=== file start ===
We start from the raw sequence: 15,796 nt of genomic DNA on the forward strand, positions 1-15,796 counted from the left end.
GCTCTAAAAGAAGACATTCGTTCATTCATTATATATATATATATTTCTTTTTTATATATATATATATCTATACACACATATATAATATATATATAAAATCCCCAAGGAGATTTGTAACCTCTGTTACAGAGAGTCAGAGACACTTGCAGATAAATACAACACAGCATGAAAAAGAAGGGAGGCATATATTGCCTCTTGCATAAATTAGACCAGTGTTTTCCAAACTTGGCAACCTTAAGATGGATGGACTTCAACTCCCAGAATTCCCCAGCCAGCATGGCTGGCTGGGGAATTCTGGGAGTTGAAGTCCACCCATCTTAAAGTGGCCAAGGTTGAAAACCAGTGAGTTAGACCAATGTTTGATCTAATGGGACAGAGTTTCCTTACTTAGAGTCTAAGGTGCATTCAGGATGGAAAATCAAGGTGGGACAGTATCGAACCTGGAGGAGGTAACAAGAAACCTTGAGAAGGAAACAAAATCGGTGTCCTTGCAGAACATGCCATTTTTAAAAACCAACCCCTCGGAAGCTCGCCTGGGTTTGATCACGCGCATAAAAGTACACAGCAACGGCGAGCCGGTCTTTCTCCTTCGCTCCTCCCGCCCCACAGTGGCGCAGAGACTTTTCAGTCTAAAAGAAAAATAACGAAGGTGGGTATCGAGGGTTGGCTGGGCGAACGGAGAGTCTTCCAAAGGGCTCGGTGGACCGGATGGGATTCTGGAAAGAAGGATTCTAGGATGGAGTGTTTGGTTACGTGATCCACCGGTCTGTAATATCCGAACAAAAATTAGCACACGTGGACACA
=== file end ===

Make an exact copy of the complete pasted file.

We start from the raw sequence: 15,796 nt of genomic DNA on the forward strand, positions 1-15,796 counted from the left end.
GCTCTAAAAGAAGACATTCGTTCATTCATTATATATATATATATTTCTTTTTTATATATATATATATCTATACACACATATATAATATATATATAAAATCCCCAAGGAGATTTGTAACCTCTGTTACAGAGAGTCAGAGACACTTGCAGATAAATACAACACAGCATGAAAAAGAAGGGAGGCATATATTGCCTCTTGCATAAATTAGACCAGTGTTTTCCAAACTTGGCAACCTTAAGATGGATGGACTTCAACTCCCAGAATTCCCCAGCCAGCATGGCTGGCTGGGGAATTCTGGGAGTTGAAGTCCACCCATCTTAAAGTGGCCAAGGTTGAAAACCAGTGAGTTAGACCAATGTTTGATCTAATGGGACAGAGTTTCCTTACTTAGAGTCTAAGGTGCATTCAGGATGGAAAATCAAGGTGGGACAGTATCGAACCTGGAGGAGGTAACAAGAAACCTTGAGAAGGAAACAAAATCGGTGTCCTTGCAGAACATGCCATTTTTAAAAACCAACCCCTCGGAAGCTCGCCTGGGTTTGATCACGCGCATAAAAGTACACAGCAACGGCGAGCCGGTCTTTCTCCTTCGCTCCTCCCGCCCCACAGTGGCGCAGAGACTTTTCAGTCTAAAAGAAAAATAACGAAGGTGGGTATCGAGGGTTGGCTGGGCGAACGGAGAGTCTTCCAAAGGGCTCGGTGGACCGGATGGGATTCTGGAAAGAAGGATTCTAGGATGGAGTGTTTGGTTACGTGATCCACCGGTCTGTAATATCCGAACAAAAATTAGCACACGTGGACACA